in crossfit the emphasis is to keep your weight in your heels for the majority of the movements. air squats, back squats, kettlebell swings, dead lifts, cleans, snatches, presses—they all require you to drive through your heels and explode upwards through the hip. in krav the emphasis is to stay on your “toes” so you can be agile, and quick. here one second, over there the next. to put it simply, the crossfit knocked the krav out of my feet. so now i sit here pondering footwork and how to improve it.
the cost of poor footwork:
- tripping over your own feet.
- being slower… to the kick, to the block, to the defense, to the attack…
- it could cost you the fight.
why is footwork important? being able to control the movement your body is everything. if it wasn’t for footwork you wouldn’t be able to dodge, weave, or slip a punch. you wouldn’t be able to snap off machine-gun groin kicks. you wouldn’t be able to burst into the attackers attack. you wouldn’t be able to dance around your attacker and pick them apart.
to throw some possible training drills on the table for footwork, i dug around and found these:
Bruce Lee on footwork: http://www.youtube.com/watch?v=OxTg6f_fYT0&feature=related
Muhammad Ali on footwork: http://www.youtube.com/watch?v=9iM6JHnA5Xo&feature=related
The New Zealand All Blacks doing some footwork drills: http://vimeo.com/23347924
i’ve noticed more people subscribing / following my blog. thank you!
currently it’s centered around krav maga and my general (and not so general) thoughts on self defense. i’ve mentioned that i crossfit in previous posts, but i’ve generally kept most of my thoughts on crossfit to myself.
is anyone interested on reading my thoughts on crossfit? or should i keep the focus on krav? (they DO compliment each other very well)
- clear the hands from your throat
- stiffen your arm
- twist the lightbulb
- pull 90° to the thumb
- buck and LOOK where you want to go
- let the buck move your opponent, don’t muscle it
- focus on the throat
- punch through the target
- open the hips
- aim for their nose
- trace your shoulder along the wall
- one hand reaches for the sky, the other touches your knee
- your first move needs to be the most VIOLENT move of your life
- attack the eyes
- push the head to the side and up
- bring the elbow up
- rotate on the ball of the foot
- palm up, and shoot out at 45°
- dip, use your legs
- bring the knee up
- its exactly the same as a stomp
- PLUCKING HANDS!
- reach for the back of your head
- bend your knee, this will put your hip behind your foot
- drive through
- flow your moves.
today was good. despite the wrecking soreness in my legs, we learned a bunch of the nuances of some of the techniques.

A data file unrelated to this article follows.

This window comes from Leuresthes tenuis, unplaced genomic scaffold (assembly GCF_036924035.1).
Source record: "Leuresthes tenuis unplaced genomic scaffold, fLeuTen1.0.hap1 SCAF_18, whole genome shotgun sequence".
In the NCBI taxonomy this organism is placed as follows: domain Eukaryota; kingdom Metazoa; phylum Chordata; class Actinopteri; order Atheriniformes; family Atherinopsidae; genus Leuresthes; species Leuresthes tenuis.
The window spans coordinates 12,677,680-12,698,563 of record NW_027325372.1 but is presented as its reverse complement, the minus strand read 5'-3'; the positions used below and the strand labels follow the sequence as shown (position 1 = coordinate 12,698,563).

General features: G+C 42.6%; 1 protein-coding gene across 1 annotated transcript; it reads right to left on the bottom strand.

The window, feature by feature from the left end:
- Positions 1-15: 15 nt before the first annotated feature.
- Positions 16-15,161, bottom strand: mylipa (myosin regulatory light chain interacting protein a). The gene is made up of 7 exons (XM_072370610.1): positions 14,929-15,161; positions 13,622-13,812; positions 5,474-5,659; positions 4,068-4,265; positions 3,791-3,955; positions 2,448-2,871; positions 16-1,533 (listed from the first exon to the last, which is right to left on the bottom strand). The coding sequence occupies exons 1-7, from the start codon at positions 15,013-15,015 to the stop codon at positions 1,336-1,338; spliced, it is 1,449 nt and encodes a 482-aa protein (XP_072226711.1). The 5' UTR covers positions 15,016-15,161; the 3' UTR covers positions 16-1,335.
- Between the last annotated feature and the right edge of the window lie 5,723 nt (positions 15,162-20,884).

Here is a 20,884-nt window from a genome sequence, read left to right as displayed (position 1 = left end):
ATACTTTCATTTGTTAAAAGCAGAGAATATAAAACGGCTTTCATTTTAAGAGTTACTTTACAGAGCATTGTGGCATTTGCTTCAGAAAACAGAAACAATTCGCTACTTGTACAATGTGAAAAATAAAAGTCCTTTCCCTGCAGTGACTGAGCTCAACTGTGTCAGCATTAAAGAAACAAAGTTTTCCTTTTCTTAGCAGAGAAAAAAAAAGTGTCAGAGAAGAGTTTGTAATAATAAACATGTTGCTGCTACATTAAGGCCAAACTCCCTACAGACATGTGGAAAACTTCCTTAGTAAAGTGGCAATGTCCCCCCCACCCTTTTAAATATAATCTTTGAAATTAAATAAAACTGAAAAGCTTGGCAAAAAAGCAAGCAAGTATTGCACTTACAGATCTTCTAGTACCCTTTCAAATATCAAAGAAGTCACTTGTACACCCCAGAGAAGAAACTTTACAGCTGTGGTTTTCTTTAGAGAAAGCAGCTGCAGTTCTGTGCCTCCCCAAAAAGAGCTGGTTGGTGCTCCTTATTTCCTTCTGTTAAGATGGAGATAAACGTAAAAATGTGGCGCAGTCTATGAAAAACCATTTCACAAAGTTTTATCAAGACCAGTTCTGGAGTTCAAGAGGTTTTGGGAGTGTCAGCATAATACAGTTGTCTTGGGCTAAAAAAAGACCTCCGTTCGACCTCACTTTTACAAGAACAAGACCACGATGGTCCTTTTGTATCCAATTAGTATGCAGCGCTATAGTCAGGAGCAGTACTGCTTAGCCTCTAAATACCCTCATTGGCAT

1. bar arm / carotid choke = pull at 90° from the assailant’s thumb. your plucking arm should be perpendicular to the attackers hand / thumb.
when slipping out from the headlock, use your shoulder as a shoe horn. this will prevent the head from getting caught in a headlock.
2. side kick / back kicks = keep the foundation knee bent. this will bring the hip down behind the knee and put more body weight into the kick. bring the knee high, then bend over and “stomp” your heel into the assailant.
3. buck, trap, and roll = it’s not about shooting the arm up and over the assailant, it’s about bucking over one shoulder and rolling.
4. leverage on the neck = push the head to one side and up. never push straight back (unless your thumbs are in their eye sockets), over and up because it allows for more manipulation of the assailant.
5. soft techniques = with the majority of wrist locks, the trick is to go with the attack, not against it. think: “bend over, and turn around.” done—
as i sit here listening to k-earth 101 via iTunes, i am reflecting on the days classes. the thing about conditioning, no matter how much improvement i seem to make, it’s never easier than it was before. there are always more walls just a bit past the ones i just jumped. but, crissy* has helped me become much fitter than i was before i started crissy, there is no doubt about that. running has improved, strength has improved, coordination has improved, body mechanics have improved, endurance has improved, spirit has improved, heart has improved, confidence has improved—all around i am at a different level now than i was before both physically and mentally. and yet, conditioning still never gets easier. we ran a similar workout as what jeanette ran on thursday, warm up to powell and back, circle of death with musical bags, and then a mini wod: